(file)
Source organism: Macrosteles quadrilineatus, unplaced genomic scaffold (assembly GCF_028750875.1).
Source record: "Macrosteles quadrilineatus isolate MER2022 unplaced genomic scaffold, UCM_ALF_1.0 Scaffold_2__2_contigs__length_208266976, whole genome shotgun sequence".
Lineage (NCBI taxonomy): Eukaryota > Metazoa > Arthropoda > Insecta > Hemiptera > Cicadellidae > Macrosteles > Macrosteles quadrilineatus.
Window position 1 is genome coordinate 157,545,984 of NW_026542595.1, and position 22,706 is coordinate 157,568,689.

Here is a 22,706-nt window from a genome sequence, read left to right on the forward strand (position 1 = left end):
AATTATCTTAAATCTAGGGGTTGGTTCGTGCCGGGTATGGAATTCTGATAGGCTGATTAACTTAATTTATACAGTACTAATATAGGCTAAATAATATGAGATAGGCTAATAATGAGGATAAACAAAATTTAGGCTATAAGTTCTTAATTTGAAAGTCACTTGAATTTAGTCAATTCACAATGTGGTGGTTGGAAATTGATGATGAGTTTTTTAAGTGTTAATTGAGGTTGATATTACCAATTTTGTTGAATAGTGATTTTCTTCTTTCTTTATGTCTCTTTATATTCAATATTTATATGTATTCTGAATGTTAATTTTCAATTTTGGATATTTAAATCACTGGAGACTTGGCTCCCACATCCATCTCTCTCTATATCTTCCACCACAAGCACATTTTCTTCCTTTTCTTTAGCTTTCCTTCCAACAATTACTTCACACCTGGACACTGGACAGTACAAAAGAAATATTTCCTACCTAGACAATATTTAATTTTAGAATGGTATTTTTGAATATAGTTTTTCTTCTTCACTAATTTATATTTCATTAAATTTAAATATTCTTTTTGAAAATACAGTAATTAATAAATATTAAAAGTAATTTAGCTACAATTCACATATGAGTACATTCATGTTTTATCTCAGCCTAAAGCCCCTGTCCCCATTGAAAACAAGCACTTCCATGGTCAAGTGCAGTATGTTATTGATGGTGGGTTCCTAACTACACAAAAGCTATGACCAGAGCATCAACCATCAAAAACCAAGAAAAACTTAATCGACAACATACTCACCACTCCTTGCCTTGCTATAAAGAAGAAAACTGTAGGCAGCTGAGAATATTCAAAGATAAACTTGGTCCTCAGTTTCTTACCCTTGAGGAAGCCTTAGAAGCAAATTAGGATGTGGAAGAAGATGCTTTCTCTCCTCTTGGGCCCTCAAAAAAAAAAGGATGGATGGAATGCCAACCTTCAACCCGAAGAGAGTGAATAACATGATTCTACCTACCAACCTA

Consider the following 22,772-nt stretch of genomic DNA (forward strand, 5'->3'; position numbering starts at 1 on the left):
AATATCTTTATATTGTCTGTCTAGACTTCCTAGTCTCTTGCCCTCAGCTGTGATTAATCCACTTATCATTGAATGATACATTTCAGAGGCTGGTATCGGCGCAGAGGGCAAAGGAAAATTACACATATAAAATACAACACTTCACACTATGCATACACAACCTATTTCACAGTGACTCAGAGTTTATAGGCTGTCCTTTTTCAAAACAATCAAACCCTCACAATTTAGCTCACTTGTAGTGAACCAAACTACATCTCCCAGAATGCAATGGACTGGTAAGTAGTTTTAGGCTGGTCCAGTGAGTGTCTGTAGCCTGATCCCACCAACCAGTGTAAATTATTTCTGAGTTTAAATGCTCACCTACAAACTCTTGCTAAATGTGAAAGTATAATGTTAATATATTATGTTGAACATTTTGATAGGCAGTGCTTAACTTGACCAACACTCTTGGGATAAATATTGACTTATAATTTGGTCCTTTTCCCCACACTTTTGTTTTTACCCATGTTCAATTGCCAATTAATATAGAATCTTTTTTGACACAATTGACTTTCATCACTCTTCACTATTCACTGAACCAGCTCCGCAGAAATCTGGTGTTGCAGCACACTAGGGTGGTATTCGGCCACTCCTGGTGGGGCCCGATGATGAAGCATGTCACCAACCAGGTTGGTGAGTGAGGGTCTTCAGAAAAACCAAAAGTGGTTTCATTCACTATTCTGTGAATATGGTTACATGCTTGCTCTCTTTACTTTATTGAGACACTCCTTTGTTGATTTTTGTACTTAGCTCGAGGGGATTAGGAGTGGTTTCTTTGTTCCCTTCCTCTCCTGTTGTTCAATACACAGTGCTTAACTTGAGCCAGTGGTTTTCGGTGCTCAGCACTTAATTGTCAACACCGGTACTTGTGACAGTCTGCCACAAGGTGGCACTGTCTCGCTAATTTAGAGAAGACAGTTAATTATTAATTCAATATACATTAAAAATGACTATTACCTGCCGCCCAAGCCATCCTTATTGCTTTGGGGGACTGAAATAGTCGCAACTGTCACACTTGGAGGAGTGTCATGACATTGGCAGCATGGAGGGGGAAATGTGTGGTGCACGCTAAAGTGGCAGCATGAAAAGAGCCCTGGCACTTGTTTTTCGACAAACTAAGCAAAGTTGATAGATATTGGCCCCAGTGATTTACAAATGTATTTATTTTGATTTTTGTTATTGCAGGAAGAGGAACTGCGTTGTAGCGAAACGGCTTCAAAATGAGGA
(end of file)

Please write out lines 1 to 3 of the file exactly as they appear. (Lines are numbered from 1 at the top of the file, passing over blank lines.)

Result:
Source organism: Macrosteles quadrilineatus, unplaced genomic scaffold (assembly GCF_028750875.1).
Source record: "Macrosteles quadrilineatus isolate MER2022 unplaced genomic scaffold, UCM_ALF_1.0 Scaffold_2__2_contigs__length_208266976, whole genome shotgun sequence".
Lineage (NCBI taxonomy): Eukaryota > Metazoa > Arthropoda > Insecta > Hemiptera > Cicadellidae > Macrosteles > Macrosteles quadrilineatus.